SYDNEY - Australians have been heeding advice to work from home during the Covid-19 pandemic, but the move is taking a heavy toll on the downtown property market and on the shops and cafes that gave character to the central business district (CBD).
In Sydney, the country's biggest city, many office workers are now working from home in line with the state government's recommendations.
Melbourne, the country's second-biggest city, is even quieter as it endures a strict lockdown - including an 8pm to 5am curfew - following a recent surge of new cases.
Melbourne's Lord Mayor, Ms Sally Capp, revealed last week that current foot traffic in the CBD was down about 90 per cent compared with the same period last year.
"The city hasn't been this empty for this long in living memory," she said.
Adding to the sudden quiet in Australia's major city centres, curbs on international travel have led to a sharp drop in the number of international students and foreign workers. Many of these temporary visitors tended to stay in and around the CBD.
Property research firm SQM Research this week said vacancies in Sydney's CBD almost doubled since last year. As of July, 13 per cent were vacant, compared with 7 per cent in July 2019. In Melbourne, the vacancy rate was about 9 per cent, up from 3 per cent in July 2019.
Rental vacancies across the country are currently "extraordinarily high" despite a slight overall drop last month, said SQM Research founder Louis Christopher.
"Vacancies are still elevated and it's unlikely to fall significantly until the borders are opened," he told The Australian Financial Review.
As of Saturday, Australia had recorded 23,036 cases of Covid-19 and 380 deaths. The state of Victoria is currently in the grip of a serious outbreak. Of 313 new cases recorded on Saturday, 303 were in Victoria, nine were in New South Wales and one was in Western Australia.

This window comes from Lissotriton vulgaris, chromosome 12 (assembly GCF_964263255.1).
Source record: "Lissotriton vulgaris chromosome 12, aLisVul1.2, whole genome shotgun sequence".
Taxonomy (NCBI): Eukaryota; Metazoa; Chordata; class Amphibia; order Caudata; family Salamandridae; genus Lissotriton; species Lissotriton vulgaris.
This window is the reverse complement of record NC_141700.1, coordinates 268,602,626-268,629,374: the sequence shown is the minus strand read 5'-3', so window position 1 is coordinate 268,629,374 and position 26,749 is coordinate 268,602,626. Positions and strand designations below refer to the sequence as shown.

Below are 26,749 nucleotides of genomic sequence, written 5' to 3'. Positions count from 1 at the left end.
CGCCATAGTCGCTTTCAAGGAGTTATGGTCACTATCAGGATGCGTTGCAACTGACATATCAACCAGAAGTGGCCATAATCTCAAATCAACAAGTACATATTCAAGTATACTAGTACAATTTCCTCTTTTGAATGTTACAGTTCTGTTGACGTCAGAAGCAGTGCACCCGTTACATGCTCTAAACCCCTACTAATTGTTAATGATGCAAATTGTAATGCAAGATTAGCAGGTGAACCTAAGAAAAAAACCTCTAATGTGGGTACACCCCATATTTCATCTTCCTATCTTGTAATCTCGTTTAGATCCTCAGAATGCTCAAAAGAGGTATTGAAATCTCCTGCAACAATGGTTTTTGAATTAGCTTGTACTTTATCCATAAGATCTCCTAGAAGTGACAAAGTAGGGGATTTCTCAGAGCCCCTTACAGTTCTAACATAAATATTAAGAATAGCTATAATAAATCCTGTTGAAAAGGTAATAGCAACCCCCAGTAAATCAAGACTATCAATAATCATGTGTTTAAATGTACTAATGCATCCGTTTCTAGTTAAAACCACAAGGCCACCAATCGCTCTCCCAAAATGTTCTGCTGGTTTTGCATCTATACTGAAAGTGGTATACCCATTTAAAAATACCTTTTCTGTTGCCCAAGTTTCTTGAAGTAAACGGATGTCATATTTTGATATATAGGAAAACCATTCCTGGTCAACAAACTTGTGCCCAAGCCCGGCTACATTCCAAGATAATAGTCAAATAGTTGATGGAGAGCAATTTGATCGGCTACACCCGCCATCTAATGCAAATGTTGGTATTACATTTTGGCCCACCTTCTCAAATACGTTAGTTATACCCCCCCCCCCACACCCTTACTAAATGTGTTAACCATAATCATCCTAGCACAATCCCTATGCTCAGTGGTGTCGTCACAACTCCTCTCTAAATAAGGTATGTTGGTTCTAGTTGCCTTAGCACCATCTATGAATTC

The pandemic has caused serious economic damage, with the unemployment rate at 7.5 per cent this week, the highest level in 22 years. Australia's central bank, the Reserve Bank, expects unemployment to reach 10 per cent by the end of the year.
In both Sydney and Melbourne, the drainage of residents and office workers has proven devastating for the cafes, restaurants, clothes stores and other retail outlets that add life and character to the skyscraper-filled downtown districts.
In Sydney, just 17 per cent of businesses in the city centre are running as normal, with 62 per cent operating in a limited or changed capacity, 20 per cent temporarily closed, and 1 per cent shut permanently, according to research by the City of Sydney. Of those stores still open, 80 per cent have cut back on staff hours and 40 per cent have cut staff numbers.
A barber in the city centre, Mr Fedl Babka, said he worked opposite an office building that used to be occupied by 2,000 workers each day, but that is down to just 100 now. He estimated his business could only survive another three to four months unless customers return to the city.
"The office workers aren't coming back and the tourists are gone because of the borders shutting," he told ABC News.
"If we have a second wave, it will be a big hit for businesses. We will disappear for sure."
The City of Sydney has provided grants to struggling small businesses. Business groups have also called for councils and businesses to find ways to adapt to the current restrictions.
The Committee for Sydney, an independent think-tank, said this week that councils should consider closing streets to traffic to allow extra outdoor space for dining and performances.
"We want to see councils making it as easy as possible for businesses to operate outside and closing some streets to traffic to allow more space for people to congregate (outdoors)," the committee's chief executive, Mr Gabriel Metcalf, told The Sydney Morning Herald.
"We also want to see mandatory face masks worn in a lot of indoor spaces, which will help to stop the spread of the virus and give people confidence that it's safe to go out," he added.